Create Contract

Create and Compile Your First Contract

There are a couple ways to get you started.
Swanky Phala
If you have not installed swanky phala CLI tool, follow these steps to get started.
Go to your development workspace and initialize a new project. For this tutorial, we will name the project Norwhich and choose the phat_hello template.
swanky phala init Norwhich
Here is a video example of the creating the new project called Norwhich.
swanky phala init
Next, cd into the Norwhich directory and compile the phat_hello Phat Contract that was generated with the following command:
swanky phala contract compile -c phat_hello
Here is a short clip of compiling the phat_hello contract.
swanky phala contract compile
In order to initialize a new Phat Contract project you can use our hello world template:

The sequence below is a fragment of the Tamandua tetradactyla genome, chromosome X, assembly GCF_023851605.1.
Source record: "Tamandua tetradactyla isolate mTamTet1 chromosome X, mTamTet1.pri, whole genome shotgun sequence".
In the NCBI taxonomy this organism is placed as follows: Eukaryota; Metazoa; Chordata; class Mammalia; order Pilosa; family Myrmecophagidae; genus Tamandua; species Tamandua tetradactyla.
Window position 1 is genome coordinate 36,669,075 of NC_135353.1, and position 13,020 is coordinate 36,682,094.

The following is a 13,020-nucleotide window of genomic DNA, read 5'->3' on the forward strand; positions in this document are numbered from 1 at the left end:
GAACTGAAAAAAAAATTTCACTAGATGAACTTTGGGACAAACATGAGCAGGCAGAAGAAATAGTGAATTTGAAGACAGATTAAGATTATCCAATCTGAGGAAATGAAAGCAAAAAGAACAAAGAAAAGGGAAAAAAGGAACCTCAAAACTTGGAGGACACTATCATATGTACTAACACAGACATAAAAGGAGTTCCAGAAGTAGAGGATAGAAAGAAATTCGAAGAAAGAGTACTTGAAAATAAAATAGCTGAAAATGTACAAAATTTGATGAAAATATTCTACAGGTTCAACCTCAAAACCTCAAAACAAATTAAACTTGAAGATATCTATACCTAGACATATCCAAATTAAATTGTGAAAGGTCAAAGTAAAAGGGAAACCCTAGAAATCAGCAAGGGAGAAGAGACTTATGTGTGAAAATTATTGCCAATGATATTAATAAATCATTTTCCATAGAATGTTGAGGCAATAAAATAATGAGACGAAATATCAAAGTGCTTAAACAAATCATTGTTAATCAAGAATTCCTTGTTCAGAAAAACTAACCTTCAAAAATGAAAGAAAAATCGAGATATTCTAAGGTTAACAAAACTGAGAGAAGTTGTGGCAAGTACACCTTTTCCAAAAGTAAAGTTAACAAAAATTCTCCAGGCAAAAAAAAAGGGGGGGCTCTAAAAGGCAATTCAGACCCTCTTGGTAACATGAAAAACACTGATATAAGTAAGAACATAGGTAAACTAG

git clone
Contract Examples
More Phat contract examples can be found in phat-contract-examples and awesome-phat-contracts repositories.
This will create a folder phat-hello in your work directory. The folder contains a scaffold Cargo.toml and a, which both contain the necessary building blocks for using Phat Contract.
The contains our hello world contract ‒ an ETH balance reader.
In order to build the contract just execute this command in the phat-hello folder:
cargo contract build
As a result, you’ll get the following files in the target/ink folder of your contract: phat_hello.wasm, metadata.json, and phat_hello.contract. The .contract file combines the WASM and metadata into one file and needs to be used when instantiating the contract.

Run Unit Tests Locally

Before you really upload and deploy your contract to the blockchain, you are encouraged to run local unit tests to check its correctness.
In the phat-hello folder, run
cargo test -- --nocapture
and ensure you see all tests passed.
Do not use cargo contract test here, cargo test will give you more details if something goes wrong.
-- --nocapture is optional to see the output during testing.
Now you have successfully compiled and locally test your first Phat Contract. Now it’s time to deploy it to a real blockchain.